redOrbit Staff & Wire Reports - Your Universe Online The largest remaining Antarctic ice shelf contains several cracks and crevasses that could make it prone to collapse, but also areas in which different types of frozen water blend together to create areas of bendable ice that help hold it together, according to a new study presented late last week. Experts at the University of Colorado, Boulder's Cooperative Institute for Research in the Environmental Sciences (CIRES) discovered...

Antarctic Ice Shelf Collapse Has Been Occurring For 600 Years, Manmade Climate Change Is Now Adding To Problem
2012-08-23 10:53:35

Lawrence LeBlond for redOrbit.com - Your Universe Online The Antarctic Peninsula has been continually shrinking for centuries, since long before the Industrial Revolution, according to an international team of researchers. However, rapid warming over the past 100 years has been unusual and, if it continues, the ice shelf could be on par for a complete collapse. Temperatures in the Antarctic Peninsula began rising around 600 years ago, occurring naturally. This was long before manmade...

Antarctic Octopus Provides Clues To Ice Sheet Collapse
2012-05-10 08:34:34

Brett Smith for Redorbit.com A joint team of UK and Australian researchers has found that two separate groups of Antarctic octopuses, from the Ross and Weddell seas on different sides of the continent, are almost genetically identical. This suggests that the two seas, which are now separated by the West Antarctic Ice Sheet, were once joined together, possibly a result of the partial collapse of the continental ice sheet. Researchers analyzed the genes of 450 Turquet's octopuses...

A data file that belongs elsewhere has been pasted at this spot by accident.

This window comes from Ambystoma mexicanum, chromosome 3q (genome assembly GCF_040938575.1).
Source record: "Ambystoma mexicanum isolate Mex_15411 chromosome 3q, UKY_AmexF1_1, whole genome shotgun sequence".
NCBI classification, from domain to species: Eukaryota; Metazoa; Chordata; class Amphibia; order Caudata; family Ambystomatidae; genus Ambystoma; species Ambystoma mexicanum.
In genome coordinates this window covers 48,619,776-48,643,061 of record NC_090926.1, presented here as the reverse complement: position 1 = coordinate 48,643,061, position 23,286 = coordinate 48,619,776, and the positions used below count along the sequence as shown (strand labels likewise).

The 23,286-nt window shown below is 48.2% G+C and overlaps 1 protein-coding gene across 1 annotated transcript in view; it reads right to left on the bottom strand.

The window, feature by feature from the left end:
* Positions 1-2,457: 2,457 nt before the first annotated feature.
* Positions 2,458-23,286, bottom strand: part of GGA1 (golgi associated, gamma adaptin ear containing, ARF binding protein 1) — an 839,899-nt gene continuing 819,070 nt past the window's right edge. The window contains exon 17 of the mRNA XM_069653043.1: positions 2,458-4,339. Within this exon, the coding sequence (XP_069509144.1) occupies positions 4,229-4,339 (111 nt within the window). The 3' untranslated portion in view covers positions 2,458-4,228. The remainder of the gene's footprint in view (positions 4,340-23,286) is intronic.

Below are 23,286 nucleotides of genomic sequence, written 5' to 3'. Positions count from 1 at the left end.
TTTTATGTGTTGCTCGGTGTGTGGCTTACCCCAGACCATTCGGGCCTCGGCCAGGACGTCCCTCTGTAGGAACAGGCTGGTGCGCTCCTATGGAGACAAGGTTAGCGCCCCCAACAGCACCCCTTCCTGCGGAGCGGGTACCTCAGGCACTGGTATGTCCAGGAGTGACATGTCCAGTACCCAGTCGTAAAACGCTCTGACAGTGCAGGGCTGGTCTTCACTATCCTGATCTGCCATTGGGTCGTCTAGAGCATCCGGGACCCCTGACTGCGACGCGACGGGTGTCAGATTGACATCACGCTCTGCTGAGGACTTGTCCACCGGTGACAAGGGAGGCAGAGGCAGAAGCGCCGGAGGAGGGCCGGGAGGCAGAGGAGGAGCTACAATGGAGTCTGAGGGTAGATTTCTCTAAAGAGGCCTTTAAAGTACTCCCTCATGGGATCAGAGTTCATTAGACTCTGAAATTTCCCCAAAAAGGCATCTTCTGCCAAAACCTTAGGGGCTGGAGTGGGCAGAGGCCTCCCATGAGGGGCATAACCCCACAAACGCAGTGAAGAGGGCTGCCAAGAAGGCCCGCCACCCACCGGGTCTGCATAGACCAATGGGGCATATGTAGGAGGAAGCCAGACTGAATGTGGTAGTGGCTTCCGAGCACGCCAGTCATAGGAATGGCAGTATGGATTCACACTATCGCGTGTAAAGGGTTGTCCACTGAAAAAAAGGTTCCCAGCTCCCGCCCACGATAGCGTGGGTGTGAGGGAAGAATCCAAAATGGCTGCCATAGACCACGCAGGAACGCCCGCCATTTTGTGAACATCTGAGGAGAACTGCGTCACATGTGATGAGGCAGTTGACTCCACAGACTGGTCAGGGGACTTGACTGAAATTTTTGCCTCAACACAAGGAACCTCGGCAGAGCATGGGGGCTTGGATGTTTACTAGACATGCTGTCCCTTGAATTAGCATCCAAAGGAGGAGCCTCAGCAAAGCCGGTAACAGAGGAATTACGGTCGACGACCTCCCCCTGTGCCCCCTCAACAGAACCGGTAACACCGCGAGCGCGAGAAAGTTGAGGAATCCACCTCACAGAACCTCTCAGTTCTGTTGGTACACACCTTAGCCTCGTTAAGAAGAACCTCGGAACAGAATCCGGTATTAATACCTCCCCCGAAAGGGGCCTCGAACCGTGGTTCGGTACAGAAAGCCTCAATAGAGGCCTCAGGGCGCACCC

Antarctica Ice Sheet May Begin Melting Rapidly By Century's End
2012-05-09 13:58:16

Scientists report in the journal Nature that an Antarctic ice sheet may start to melt rapidly in this century. The finding, made by climate researchers of the Alfred Wegener Institute for Polar and Marine Research in the Helmholtz Association, refute a widely believed theory that ice shelves in the Weddell Sea would not be affected by global warming due to the peripheral location of the sea. "The Weddell Sea was not really on the screen because we all thought that unlike the Amundsen...


Latest Argentine Antarctica Reference Libraries

Antarctic Silverfish, Pleuragramma antarcticum
2012-04-02 17:14:35

The Antarctic Silverfish, (Pleuragramma antarcticum), is a member of the Notothenioidei family of fish. It is widely distributed around the Antarctic, but has largely disappeared from the western side of the northern Antarctic Peninsula based on 2010 research funded by the National Science Foundation. It is also found throughout the Southern Ocean. It grows to an average size of 6 inches, but has been known to reach lengths of up to 10 inches. It is usually pink with a silver tint, and...

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Word of the Day
grass-comber
  • A landsman who is making his first voyage at sea; a novice who enters naval service from rural life.
According to the OED, a grass-comber is also 'a sailor's term for one who has been a farm-labourer.'